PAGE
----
My point is to stay with the KISS rule. Do I believe in technical data sheets? NO. While I worked with nyloboard of another manufacturer and the product may differ somewhat, but it is still same base product. Based on my past experience, would I take a chance to replace the entire floor in my AS which requires enormous amount of work? NO, unless I have tested the conformity to the technical data sheet. The oversize holes the Teflon washers are just another layer of butter and jelly to mask the taste of a stale bread. If I am going to spend a thousand bucks on sub floor material and two hundred hours of labor, the data sheet better be on the money. Chance it anyway? NO WAY.

Now let's review the facts related to plywood. There are many differences in marine plywood. One major difference is in number of plies. Two, it is glued water proof glue [not water resistant]. Third, marine ply has no voids, even on the interior plies. Four, there are different grades of top layers. Some very nice grain on booth sides for clear finish such as varnish. Some one side fancy grain, and others for non transparent finishes. The integrity of product is almost the same, but top layers differ. One does not need to spend top dollar to purchase top quality grain on both sides because you will never see it anyway. The problem is that once you ask for marine plywood the supplier will sell you the most expensive ply. Large companies, such as Harbor Sales of Baltimore MD, stock few different grades because they sell more than anyone else.
Another product that can solve many problems is laminates finished with sheet of aluminum top and bottom such as product called SIGN BOARD.
It is made for direct outdoor use for road signs where it is totally unprotected for years. This was my choice for that reason. With all edges and screws sealed with 3M 5200 no water and or moisture can enter the wood. It is very stiff, do not have to seal it with epoxy or paint and is cheaper than top grade of marine plywood.

My point is to keep things simple, with old reliable methods rather than take a chance on relying on data sheets of new product which made be the best thing ever, or may be not. Someone may want to try it and someone should, but I am done being the Guinea Pig. Thanks, "Boatdoc"
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Old 08-15-2008, 06:32 AM   #21
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In principal I agree with Boatdoc - I would use a product with a proven track record and marine plywood is just such a product. If you wanted it completely waterproof you could always treat it with CPES (or even Thompson's WaterSeal).

Having said that, there is a marine product called Coosa Board that is a manmade waterproof structural replacement for plywood which has been used in higher end yachts for more than 5 years now and you might consider it.
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Old 08-15-2008, 08:33 AM   #22
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Hi microphone; Your technical data sheet on which you base your theory can work in theory.... While I worked with nyloboard of another manufacturer and the product may differ somewhat, but it is still same base product.
Boatdoc,

I'm not sure how I became "microphone" but the quote is mine so I will respond.

Are you saying that the material you used is not the product manufactured by Nyloboard LLC of Covington,GA? The product and the characteristics you describe seem very different than the product I am familiar with.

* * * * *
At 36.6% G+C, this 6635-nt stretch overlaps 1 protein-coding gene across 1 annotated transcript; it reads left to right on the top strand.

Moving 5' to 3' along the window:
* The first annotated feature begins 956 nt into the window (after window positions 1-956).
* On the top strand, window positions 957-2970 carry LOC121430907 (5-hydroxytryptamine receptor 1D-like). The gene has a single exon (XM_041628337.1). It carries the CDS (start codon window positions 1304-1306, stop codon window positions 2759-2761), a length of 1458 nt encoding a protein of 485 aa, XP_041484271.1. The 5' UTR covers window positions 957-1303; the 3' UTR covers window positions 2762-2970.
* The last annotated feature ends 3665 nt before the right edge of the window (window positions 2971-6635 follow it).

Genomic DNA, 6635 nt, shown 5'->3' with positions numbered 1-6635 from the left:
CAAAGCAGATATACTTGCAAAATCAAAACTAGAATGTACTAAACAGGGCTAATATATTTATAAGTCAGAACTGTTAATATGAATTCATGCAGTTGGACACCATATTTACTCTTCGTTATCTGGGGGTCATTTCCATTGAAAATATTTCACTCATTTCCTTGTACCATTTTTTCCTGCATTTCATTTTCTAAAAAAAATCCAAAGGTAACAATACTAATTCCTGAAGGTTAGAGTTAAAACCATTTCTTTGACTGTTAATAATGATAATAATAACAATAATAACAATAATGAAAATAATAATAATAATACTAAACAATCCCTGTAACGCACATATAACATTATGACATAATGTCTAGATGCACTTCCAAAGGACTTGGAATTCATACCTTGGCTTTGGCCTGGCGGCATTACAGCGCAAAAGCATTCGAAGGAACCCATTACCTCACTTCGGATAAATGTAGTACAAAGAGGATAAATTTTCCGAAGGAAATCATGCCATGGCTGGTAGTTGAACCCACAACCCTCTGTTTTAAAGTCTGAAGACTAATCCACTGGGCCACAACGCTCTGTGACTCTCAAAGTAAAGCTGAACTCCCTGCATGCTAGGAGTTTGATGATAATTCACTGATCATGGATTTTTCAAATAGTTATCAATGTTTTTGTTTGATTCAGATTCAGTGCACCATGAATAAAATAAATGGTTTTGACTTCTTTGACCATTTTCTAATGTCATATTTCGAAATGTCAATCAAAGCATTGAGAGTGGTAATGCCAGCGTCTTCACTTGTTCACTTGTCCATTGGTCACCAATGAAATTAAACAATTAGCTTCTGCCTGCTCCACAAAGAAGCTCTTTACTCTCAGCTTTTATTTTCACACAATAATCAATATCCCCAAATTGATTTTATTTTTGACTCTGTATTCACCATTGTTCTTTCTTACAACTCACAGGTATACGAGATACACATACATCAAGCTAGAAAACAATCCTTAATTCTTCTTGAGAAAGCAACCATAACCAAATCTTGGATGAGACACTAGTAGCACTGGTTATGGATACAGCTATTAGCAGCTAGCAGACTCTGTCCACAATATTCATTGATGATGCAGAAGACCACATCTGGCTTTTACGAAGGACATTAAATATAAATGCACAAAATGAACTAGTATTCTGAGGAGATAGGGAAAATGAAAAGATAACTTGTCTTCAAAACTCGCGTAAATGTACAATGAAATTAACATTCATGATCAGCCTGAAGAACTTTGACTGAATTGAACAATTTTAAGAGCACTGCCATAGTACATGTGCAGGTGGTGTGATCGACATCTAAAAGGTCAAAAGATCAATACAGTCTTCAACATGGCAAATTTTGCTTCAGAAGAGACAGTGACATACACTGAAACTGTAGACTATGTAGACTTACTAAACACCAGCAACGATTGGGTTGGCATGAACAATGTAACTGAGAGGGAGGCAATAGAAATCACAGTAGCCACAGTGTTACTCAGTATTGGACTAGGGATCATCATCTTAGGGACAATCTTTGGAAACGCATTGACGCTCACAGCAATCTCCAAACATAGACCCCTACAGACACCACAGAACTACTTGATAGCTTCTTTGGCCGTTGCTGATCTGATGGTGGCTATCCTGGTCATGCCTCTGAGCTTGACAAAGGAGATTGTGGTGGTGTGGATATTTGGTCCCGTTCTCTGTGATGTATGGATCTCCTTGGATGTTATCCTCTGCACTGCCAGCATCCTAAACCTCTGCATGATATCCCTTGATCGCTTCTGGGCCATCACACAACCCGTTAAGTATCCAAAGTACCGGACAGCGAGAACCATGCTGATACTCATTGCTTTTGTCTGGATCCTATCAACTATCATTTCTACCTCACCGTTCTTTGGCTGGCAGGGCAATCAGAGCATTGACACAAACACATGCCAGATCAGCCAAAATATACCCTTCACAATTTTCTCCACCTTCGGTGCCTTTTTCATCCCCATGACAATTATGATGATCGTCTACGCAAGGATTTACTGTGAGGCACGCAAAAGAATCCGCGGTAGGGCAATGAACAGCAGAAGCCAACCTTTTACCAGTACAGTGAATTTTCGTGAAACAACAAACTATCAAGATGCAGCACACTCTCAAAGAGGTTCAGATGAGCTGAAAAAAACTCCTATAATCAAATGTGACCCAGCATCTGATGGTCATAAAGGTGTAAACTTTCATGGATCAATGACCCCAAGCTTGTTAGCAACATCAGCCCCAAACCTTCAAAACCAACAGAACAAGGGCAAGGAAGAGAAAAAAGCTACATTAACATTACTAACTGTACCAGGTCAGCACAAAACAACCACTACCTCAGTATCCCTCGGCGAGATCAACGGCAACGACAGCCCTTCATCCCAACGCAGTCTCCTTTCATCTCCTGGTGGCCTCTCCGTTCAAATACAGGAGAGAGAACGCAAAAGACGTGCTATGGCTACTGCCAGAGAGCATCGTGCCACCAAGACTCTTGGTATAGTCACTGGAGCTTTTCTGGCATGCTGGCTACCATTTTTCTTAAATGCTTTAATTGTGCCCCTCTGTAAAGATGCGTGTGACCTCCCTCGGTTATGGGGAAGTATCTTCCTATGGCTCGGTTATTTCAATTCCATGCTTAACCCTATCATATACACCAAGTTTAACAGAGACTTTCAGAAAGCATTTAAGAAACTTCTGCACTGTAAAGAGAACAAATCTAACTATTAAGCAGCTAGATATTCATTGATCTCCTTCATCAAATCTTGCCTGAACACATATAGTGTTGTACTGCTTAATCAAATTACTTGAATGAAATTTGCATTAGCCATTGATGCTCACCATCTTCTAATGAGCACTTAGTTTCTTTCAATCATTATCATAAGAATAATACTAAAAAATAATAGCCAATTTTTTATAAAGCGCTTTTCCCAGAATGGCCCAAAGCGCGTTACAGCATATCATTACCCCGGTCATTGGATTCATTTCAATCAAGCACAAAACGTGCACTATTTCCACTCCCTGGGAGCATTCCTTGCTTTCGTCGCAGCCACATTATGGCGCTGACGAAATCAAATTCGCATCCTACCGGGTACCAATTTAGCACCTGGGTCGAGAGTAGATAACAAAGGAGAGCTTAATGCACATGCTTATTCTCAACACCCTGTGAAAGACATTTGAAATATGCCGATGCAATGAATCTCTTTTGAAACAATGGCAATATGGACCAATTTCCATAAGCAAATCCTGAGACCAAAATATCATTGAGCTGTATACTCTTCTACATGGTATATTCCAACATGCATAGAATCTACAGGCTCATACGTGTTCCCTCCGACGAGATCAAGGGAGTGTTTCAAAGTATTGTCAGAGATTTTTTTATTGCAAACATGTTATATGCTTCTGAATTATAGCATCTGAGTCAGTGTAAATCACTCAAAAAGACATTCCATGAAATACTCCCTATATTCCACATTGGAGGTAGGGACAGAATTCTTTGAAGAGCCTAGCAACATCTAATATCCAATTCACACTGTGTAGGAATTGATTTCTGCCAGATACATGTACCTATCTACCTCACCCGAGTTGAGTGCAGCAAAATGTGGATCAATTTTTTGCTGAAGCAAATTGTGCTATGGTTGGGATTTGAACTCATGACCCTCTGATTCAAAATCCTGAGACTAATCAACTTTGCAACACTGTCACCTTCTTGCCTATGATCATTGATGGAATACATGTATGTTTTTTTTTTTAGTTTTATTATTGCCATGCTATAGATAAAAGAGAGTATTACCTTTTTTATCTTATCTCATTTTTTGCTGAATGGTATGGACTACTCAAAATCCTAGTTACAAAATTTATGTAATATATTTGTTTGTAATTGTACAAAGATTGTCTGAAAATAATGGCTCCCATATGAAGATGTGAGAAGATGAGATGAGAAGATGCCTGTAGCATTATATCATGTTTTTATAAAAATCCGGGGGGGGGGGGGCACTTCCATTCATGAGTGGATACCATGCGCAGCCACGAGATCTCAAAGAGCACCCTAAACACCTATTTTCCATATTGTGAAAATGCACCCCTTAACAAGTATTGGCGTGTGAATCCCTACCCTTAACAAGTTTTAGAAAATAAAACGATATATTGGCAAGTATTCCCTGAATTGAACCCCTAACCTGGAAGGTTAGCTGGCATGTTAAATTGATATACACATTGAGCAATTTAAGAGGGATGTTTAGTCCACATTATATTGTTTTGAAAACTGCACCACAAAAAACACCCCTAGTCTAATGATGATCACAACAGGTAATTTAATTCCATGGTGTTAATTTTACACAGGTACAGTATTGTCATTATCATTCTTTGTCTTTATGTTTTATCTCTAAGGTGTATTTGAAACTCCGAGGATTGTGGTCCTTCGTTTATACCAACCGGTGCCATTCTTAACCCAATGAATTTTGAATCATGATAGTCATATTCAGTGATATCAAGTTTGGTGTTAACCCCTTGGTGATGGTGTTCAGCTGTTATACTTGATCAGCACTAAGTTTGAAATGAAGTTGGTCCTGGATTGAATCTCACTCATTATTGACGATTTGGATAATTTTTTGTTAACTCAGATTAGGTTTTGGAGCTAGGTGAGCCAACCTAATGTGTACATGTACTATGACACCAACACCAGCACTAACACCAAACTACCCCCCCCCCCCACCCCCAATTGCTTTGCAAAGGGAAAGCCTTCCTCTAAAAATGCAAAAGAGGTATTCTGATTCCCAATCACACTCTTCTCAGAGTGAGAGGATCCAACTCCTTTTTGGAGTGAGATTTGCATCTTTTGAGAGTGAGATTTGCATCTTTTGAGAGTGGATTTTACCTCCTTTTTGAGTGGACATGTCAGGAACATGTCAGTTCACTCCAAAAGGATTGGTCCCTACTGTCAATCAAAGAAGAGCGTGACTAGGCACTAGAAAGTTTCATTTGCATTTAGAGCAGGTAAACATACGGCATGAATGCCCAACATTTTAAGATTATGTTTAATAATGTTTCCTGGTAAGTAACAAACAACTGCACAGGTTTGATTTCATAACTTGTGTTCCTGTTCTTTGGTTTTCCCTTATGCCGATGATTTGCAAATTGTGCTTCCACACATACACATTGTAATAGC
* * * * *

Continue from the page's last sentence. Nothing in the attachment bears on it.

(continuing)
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Old 08-15-2008, 10:17 AM   #23
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Boatdoc,

I'm not sure how I became "microphone" but the quote is mine so I will respond.

Are you saying that the material you used is not the product manufactured by Nyloboard LLC of Covington,GA? The product and the characteristics you describe seem very different than the product I am familiar with.
Hi byamcaravanner; Sorry about it, and to tell you the truth I have no idea how [microphone] got on to your quote. In reference to nyloboard try to understand that all plastics are what they are, plastics. They contain the same base material. While proprietary specs may differ, I just wanted to point out that I personally would measure it while it is cold and then expose it to 100 degree direct sun. While the product will never see the sun in AS but the temps inside the belly pan however can reach over 120 degree. The related bubbling may have been related to exposure to the difference in temps sun on top, and cooled by water air, from underneath.
All in all, I would still run the test before installing it. I do not dispute manufacturers data sheet, but I would perform a test before I accept any figures posted on data sheets. Thanks, "Boatdoc"
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Old 08-15-2008, 10:33 AM   #24
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"In reference to nyloboard try to understand that all plastics are what they are, plastics. They contain the same base material."...really??? ...only in "theory".
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Old 08-17-2008, 03:33 PM   #25
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I am not an engineering technician or a chemist, but I was the one who found Nyloboard and put it in my bathroom in my airstream. I felt really bad when I read a thread about some one who put nyloboard in their boat and it melted from the sun. I have the piece I cut my floor out of sitting in my yard. It has been sitting there for several months. It has had the sun beat on it all summer and it looks just like it did when I bought it. After reading the thread about the nyloboard melting. I opened the back area of my airstream where my plumbing is to check for melting damage. My airstream sat out in the Georgia heat all summer and the board still looks and feels like it did the day I bought it. I guess I have been lucky so far.

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Old 08-17-2008, 04:15 PM   #26
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I felt really bad when I read a thread about some one who put nyloboard in their boat and it melted from the sun.
Brian,

Don't feel so bad... the stuff boatdoc used was not Nyloboard, but a similar product.

The experience that you have had is more like what I would expect based on my analysis of the sample I have.